Melissa:  It's okay.

Kasia:  No, it's ridiculous and funny. We've had waiting lists since the beginning, so we haven't had to, but we really should.

Ruben:  I was our first webmaster. I put a password on our website.

Kasia:  Our website was password protected for...

Melissa:  A password?

Ruben:   Yeah.

Kasia:  ...two years.

Ruben:  It's like, well, we have a really long waitlist.

Melissa:  It may be time to hire a social media coordinator.

Ruben:  Yeah, the learning curve has been steep on that end.

Kasia: Also, I'm proud that we don't give a shit about that. I'm proud that we’re mostly word of mouth.

Melissa:  Yeah, people waitlist. It doesn't fucking matter.

Kasia:  Yeah. I'm starting to do bigger and bigger things, like thousand person lectures, but those are just a couple of hours. Give one or two tools that a woman can use.

Melissa:  That's amazing.

Ruben:  It's been wild.

Kasia:  It's been wild.

Kasia:  We're having universities study our work, neuroscientists. It's just-

Melissa:  You guys are going to be writing books for...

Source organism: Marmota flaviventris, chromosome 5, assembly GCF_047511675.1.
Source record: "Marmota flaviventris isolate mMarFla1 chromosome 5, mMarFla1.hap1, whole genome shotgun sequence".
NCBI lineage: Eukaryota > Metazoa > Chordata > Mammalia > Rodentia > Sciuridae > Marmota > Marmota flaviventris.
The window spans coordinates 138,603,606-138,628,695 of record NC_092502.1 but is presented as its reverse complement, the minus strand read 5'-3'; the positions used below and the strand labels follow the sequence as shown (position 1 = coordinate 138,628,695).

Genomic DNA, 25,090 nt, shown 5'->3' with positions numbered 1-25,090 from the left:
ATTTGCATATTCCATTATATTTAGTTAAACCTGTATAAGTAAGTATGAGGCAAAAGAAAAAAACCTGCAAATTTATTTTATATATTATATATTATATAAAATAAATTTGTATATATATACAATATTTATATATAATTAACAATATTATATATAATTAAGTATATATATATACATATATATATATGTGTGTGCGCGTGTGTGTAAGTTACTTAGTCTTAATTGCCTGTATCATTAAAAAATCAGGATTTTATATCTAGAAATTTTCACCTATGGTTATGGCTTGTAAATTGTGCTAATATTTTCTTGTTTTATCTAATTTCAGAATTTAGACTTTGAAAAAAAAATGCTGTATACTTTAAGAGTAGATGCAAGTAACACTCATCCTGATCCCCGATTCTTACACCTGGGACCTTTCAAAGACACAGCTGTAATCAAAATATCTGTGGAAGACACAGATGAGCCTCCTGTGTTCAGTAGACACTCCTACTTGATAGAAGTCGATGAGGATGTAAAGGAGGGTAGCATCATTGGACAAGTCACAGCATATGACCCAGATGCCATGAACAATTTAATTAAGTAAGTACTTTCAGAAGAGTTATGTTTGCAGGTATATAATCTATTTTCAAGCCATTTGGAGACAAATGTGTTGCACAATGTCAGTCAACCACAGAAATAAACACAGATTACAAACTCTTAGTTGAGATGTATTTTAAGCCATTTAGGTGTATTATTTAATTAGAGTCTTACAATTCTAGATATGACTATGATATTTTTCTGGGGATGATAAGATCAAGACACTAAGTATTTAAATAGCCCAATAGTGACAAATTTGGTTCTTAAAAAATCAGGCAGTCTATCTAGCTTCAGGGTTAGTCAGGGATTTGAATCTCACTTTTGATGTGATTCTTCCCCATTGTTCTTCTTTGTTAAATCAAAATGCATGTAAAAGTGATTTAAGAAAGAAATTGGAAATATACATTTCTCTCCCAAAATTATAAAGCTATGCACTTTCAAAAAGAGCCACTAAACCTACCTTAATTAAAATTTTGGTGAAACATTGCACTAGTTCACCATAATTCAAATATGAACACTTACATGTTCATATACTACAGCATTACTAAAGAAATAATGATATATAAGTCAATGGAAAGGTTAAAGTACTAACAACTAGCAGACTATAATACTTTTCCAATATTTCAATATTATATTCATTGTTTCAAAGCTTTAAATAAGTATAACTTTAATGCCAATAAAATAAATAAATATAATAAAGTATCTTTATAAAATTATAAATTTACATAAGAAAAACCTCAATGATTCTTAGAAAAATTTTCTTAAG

Kasia: I'm already writing books. Yeah, no, for school. Yeah, that's already happening, too.

Melissa:  Wow.

Kasia:  And the military and ...

Melissa:  You say one of your students will change the world, but it sounds like you guys are on your way to already to that to be honest.

Kasia:  We need to do it together. There can't be enough of us, you know.

Melissa:  Yeah, everyone has to come together. It's not going to be one person. We have to, like you said, the army. That's amazing. Thank you guys so much for coming on the podcast. Seriously ...

Ruben:  It's been a pleasure.

Kasia:  It's been a pleasure.

Melissa:  I’m blown away by both of you. Very, very incredible people.